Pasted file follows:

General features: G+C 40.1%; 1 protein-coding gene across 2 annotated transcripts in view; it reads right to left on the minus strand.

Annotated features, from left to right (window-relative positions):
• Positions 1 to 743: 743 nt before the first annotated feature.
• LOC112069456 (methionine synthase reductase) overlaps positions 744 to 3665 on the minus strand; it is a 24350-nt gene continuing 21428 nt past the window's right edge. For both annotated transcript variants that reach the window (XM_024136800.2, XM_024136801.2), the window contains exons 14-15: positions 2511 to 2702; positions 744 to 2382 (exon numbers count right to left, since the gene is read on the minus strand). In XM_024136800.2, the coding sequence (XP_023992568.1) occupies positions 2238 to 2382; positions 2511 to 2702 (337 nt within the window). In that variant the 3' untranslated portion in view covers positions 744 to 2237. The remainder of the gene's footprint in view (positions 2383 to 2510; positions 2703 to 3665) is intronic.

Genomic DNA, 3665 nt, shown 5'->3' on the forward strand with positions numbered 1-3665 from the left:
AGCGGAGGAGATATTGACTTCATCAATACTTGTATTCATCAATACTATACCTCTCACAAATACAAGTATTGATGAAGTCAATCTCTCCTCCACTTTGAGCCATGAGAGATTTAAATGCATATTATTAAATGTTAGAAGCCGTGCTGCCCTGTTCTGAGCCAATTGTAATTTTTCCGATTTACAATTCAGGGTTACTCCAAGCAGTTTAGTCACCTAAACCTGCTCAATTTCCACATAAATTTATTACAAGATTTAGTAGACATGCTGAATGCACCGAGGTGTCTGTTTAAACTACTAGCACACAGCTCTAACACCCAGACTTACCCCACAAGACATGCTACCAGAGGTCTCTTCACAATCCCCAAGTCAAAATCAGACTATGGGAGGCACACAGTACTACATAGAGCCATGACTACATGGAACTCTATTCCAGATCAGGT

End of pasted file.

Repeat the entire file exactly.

General features: G+C 40.1%; 1 protein-coding gene across 2 annotated transcripts in view; it reads right to left on the minus strand.

Annotated features, from left to right (window-relative positions):
• Positions 1 to 743: 743 nt before the first annotated feature.
• LOC112069456 (methionine synthase reductase) overlaps positions 744 to 3665 on the minus strand; it is a 24350-nt gene continuing 21428 nt past the window's right edge. For both annotated transcript variants that reach the window (XM_024136800.2, XM_024136801.2), the window contains exons 14-15: positions 2511 to 2702; positions 744 to 2382 (exon numbers count right to left, since the gene is read on the minus strand). In XM_024136800.2, the coding sequence (XP_023992568.1) occupies positions 2238 to 2382; positions 2511 to 2702 (337 nt within the window). In that variant the 3' untranslated portion in view covers positions 744 to 2237. The remainder of the gene's footprint in view (positions 2383 to 2510; positions 2703 to 3665) is intronic.

Genomic DNA, 3665 nt, shown 5'->3' on the forward strand with positions numbered 1-3665 from the left:
AGCGGAGGAGATATTGACTTCATCAATACTTGTATTCATCAATACTATACCTCTCACAAATACAAGTATTGATGAAGTCAATCTCTCCTCCACTTTGAGCCATGAGAGATTTAAATGCATATTATTAAATGTTAGAAGCCGTGCTGCCCTGTTCTGAGCCAATTGTAATTTTTCCGATTTACAATTCAGGGTTACTCCAAGCAGTTTAGTCACCTAAACCTGCTCAATTTCCACATAAATTTATTACAAGATTTAGTAGACATGCTGAATGCACCGAGGTGTCTGTTTAAACTACTAGCACACAGCTCTAACACCCAGACTTACCCCACAAGACATGCTACCAGAGGTCTCTTCACAATCCCCAAGTCAAAATCAGACTATGGGAGGCACACAGTACTACATAGAGCCATGACTACATGGAACTCTATTCCAGATCAGGT